The polymeric matrix of the drug delivery of the invention may additionally also contain a hydrophobic polymer. Suitable hydrophobic polymers are hydrophobic cellulose derivatives, such as ethyl cellulose, fats, such as glycerol palmitostearate, beeswax, glycowax, castrowax, carnaubawax, glycerol monostearate or stearylalcohol, hydrophobic polyacrylamide derivatives and hydrophobic methacrylic acid derivatives.
When using a hydrophobic polymer, in order to provide zero-order release, such hydrophobic polymer is used only in a mixture of hydrophilic and hydrophobic polymers. In such a mixture, the hydrophobic polymer controls the water penetration rate into the delivery system. Incorporation of hydrophobic polymer into the polymer matrix and the ratio of hydrophilic to hydrophobic polymer changes the erosion characteristics of the tablet. The hydrophobic polymer slows down the water penetration into the tablet and thus slows the tablet erosion.
The hydrophobic polymer is added to the hydrophilic polymer in amount from about 5 to about 80% of the total polymer. Ratios of hydrophilic to hydrophobic polymer are from about 95:5 to about 20:80.
One type of the polymeric matrix comprises either a hydrophilic cellulose derivative alone or a mixture of two or more hydrophilic cellulose derivatives. Another type of polymeric matrix comprises hydrophilic cellulose derivative alone or a mixture of said hydrophilic cellulose derivatives in combination with any one of the above hydrophobic polymers or a mixture of such hydrophobic polymers. A hydrophilic cellulose derivative, in combination with any of said hydrophobic polymers or a mixture of said hydrophobic polymers, may additionally contain other components such as pharmaceutically acceptable constituents.
The other pharmaceutically acceptable constituents of the polymeric matrix of the drug delivery of the invention are selected from the groups of proteins, alginates, arabinogalactans, chitosans, polysaccharides, hydrophilic polyacrylamide derivatives and hydrophilic methacrylic acid derivatives.
Proteins which are suitable as the polymeric carriers are, for example, egg albumin, human albumin, bovine albumin, soy protein, gelatin, casein. The protein can be used in the native or denatured state. Polysaccharides which are suitable are β-cyclodextrans and starch derivatives.
Additionally, the delivery system of the invention optionally contains release accelerating agents, an example of which are polyethylene glycol, salts, surfactants. Other pharmaceutically acceptable accelerating agents may also be added, as known in the art of pharmaceutical sciences. When incorporating a release accelerating agent, the use of polyethylene glycol in the tablet is preferred since it enhances the solubility of carbamazepine and causes enhancement of amorphism of the carbamazepine.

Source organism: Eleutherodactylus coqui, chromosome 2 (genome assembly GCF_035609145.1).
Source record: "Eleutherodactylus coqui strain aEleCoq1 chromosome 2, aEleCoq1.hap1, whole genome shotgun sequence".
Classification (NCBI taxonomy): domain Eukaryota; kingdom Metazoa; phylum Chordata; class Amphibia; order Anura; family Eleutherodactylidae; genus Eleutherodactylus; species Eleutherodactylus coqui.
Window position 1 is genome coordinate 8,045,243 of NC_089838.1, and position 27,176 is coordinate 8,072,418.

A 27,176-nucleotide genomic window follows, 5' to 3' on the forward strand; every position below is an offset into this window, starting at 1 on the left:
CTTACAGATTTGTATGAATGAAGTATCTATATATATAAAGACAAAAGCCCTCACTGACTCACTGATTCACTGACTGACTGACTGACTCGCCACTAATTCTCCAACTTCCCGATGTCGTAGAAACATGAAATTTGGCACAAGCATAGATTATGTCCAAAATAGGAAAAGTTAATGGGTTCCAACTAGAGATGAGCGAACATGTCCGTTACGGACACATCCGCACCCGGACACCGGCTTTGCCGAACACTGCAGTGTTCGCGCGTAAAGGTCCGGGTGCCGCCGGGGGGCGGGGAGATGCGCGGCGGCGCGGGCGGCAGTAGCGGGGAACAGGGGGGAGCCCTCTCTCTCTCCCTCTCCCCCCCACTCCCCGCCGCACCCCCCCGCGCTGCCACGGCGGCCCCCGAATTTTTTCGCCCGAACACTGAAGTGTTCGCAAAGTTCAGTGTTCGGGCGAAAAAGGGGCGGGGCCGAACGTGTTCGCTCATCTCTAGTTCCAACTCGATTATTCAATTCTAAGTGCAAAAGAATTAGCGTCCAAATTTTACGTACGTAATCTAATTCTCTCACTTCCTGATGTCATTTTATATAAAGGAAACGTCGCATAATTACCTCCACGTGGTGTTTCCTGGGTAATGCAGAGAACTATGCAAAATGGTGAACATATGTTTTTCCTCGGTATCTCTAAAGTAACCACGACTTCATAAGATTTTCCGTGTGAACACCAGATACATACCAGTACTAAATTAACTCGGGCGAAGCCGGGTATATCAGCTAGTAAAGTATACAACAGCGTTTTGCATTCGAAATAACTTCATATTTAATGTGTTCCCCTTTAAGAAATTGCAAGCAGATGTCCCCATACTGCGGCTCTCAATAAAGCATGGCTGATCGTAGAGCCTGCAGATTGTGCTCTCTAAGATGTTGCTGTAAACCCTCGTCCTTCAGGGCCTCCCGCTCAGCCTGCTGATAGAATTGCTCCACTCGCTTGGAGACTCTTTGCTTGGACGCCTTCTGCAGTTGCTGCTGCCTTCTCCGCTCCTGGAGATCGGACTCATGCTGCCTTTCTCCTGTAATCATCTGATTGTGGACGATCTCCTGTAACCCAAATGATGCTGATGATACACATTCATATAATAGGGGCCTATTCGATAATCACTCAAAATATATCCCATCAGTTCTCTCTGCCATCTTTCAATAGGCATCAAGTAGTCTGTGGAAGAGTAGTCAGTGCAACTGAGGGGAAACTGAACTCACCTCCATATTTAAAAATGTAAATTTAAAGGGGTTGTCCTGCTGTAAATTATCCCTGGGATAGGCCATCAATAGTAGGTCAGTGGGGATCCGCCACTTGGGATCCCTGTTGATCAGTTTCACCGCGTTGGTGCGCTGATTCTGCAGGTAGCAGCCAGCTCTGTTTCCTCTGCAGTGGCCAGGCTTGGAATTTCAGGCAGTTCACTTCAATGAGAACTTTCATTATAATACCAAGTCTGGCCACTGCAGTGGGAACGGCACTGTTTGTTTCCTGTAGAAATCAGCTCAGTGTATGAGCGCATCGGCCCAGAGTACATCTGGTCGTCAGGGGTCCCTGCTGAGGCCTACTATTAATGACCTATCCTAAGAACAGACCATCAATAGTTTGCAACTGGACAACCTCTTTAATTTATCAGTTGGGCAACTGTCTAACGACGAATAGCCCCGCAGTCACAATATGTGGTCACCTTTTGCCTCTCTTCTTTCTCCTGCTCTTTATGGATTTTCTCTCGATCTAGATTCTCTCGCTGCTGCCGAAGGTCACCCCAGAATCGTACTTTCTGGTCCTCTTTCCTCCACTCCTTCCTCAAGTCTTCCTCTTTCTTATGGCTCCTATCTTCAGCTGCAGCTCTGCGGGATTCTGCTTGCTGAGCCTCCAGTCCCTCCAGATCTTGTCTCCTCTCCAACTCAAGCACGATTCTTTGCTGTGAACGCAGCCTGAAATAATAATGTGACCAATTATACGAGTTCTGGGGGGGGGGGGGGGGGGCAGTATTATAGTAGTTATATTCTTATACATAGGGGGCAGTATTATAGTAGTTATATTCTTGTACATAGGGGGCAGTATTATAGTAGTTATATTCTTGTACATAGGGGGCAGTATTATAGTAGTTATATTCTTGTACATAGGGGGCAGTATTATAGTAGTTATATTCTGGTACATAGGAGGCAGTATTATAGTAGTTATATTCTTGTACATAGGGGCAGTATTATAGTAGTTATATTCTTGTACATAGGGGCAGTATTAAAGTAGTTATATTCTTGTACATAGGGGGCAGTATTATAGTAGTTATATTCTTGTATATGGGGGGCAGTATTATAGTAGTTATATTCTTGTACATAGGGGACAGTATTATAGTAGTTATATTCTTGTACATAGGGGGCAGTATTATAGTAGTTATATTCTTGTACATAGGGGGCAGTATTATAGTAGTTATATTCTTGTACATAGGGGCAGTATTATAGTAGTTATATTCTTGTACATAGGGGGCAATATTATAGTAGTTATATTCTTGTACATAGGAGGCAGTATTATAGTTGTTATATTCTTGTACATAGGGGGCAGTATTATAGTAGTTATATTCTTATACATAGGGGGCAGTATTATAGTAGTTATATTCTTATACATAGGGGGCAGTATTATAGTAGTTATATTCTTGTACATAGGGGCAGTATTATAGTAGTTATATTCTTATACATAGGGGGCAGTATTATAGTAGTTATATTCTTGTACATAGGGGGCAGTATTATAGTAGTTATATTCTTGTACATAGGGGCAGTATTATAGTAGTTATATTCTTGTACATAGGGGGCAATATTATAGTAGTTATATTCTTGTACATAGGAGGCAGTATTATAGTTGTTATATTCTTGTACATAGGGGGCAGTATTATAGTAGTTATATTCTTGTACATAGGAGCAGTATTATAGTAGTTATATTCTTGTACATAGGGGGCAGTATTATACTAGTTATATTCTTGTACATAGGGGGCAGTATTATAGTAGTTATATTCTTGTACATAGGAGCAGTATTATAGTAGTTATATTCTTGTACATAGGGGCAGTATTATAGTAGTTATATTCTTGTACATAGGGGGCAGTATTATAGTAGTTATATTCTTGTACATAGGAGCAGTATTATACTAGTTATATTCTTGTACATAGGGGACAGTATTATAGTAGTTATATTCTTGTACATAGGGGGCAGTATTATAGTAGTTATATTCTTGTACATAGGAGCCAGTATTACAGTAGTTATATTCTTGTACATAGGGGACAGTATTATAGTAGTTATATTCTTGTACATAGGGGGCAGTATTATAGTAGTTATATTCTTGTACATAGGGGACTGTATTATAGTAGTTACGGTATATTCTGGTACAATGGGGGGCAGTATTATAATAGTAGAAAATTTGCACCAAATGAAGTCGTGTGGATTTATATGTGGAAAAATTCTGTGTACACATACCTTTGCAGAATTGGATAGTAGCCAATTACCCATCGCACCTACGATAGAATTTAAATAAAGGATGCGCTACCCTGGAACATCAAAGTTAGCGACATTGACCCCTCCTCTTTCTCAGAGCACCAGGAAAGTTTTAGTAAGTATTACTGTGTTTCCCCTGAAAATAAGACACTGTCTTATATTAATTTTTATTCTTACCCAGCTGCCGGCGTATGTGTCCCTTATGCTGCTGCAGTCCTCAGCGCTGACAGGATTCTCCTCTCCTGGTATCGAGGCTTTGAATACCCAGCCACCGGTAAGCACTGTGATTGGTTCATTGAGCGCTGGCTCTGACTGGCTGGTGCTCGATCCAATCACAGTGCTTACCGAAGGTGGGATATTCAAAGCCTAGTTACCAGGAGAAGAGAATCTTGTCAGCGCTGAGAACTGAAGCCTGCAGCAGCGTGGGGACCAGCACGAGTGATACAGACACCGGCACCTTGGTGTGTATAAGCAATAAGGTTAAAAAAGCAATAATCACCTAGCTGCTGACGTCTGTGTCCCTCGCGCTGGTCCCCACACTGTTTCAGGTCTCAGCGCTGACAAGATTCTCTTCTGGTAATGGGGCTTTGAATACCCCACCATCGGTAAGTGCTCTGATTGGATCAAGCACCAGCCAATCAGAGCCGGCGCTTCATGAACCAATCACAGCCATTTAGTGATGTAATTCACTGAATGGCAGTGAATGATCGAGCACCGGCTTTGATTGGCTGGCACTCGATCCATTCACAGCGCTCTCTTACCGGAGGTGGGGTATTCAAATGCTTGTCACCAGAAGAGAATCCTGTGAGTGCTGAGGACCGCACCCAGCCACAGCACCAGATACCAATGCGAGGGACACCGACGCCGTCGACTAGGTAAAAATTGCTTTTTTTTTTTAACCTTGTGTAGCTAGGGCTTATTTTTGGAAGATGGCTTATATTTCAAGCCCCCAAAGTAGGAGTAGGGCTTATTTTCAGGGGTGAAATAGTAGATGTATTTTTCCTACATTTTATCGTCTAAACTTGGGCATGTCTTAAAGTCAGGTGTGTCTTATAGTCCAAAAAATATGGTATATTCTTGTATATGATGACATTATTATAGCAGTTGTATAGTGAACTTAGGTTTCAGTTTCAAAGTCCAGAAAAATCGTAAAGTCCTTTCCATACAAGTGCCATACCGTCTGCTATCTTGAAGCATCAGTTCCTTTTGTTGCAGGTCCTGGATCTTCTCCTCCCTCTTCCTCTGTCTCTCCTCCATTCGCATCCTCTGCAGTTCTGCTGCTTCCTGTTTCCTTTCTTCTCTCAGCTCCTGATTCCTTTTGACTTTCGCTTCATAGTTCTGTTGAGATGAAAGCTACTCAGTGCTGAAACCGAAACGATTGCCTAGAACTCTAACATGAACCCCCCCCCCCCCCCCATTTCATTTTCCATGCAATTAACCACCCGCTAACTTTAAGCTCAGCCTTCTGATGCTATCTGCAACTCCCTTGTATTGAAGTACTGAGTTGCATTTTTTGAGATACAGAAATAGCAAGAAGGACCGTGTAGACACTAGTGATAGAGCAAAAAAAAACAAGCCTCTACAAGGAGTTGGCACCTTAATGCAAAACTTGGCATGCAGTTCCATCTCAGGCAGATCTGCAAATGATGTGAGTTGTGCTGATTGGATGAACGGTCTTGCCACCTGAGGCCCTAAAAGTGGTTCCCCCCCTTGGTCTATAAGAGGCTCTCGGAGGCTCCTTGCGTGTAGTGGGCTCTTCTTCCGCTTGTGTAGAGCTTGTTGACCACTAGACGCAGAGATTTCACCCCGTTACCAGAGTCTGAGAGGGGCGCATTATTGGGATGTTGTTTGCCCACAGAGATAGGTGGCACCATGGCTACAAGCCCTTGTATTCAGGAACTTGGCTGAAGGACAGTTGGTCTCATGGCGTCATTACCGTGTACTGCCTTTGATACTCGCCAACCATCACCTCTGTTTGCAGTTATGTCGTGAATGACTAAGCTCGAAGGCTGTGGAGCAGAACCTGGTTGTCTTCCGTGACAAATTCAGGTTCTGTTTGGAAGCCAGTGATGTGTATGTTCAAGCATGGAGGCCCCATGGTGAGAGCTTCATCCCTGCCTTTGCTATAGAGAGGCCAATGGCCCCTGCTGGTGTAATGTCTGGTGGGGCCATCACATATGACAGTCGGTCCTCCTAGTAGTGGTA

The present formulation may also contain a pharmaceutically acceptable binder. Pharmaceutically acceptable binders suitable for use in the present formulations are selected from those routinely used by formulation chemists and include sucrose, gelatin, acacia, tragacanth, cellulose derivatives, povidone, polyethylene glycols and other binders known to those familiar with pharmaceutical formulations.
If desired, other ingredients, such as lubricants, stabilizers and glidents, conventionally used for formulation may be included in the present formulations.
The formulations are prepared by procedures known in the art, such as the dry or wet method. The method selected for manufacturing affects the release characteristics of the finished tablet. In one method, for example, the tablet is prepared by wet granulation in the presence of either water or an aqueous solution of the hydrophilic polymer or using other binder as a granulating fluid. In alternative, organic solvent such as isopropyl alcohol ethanol and the like may be employed with or without water. Another method for preparation of the tablet which may be used requires using a drug-polymer dispersion method using organic solvents with or without water. Because carbamazepine has very low solubility in water it is advantageous to reduce the carbamazepine particle size, for example, by milling it into fine powder and in this way affect the release of rate of the drug and enhance its solubility.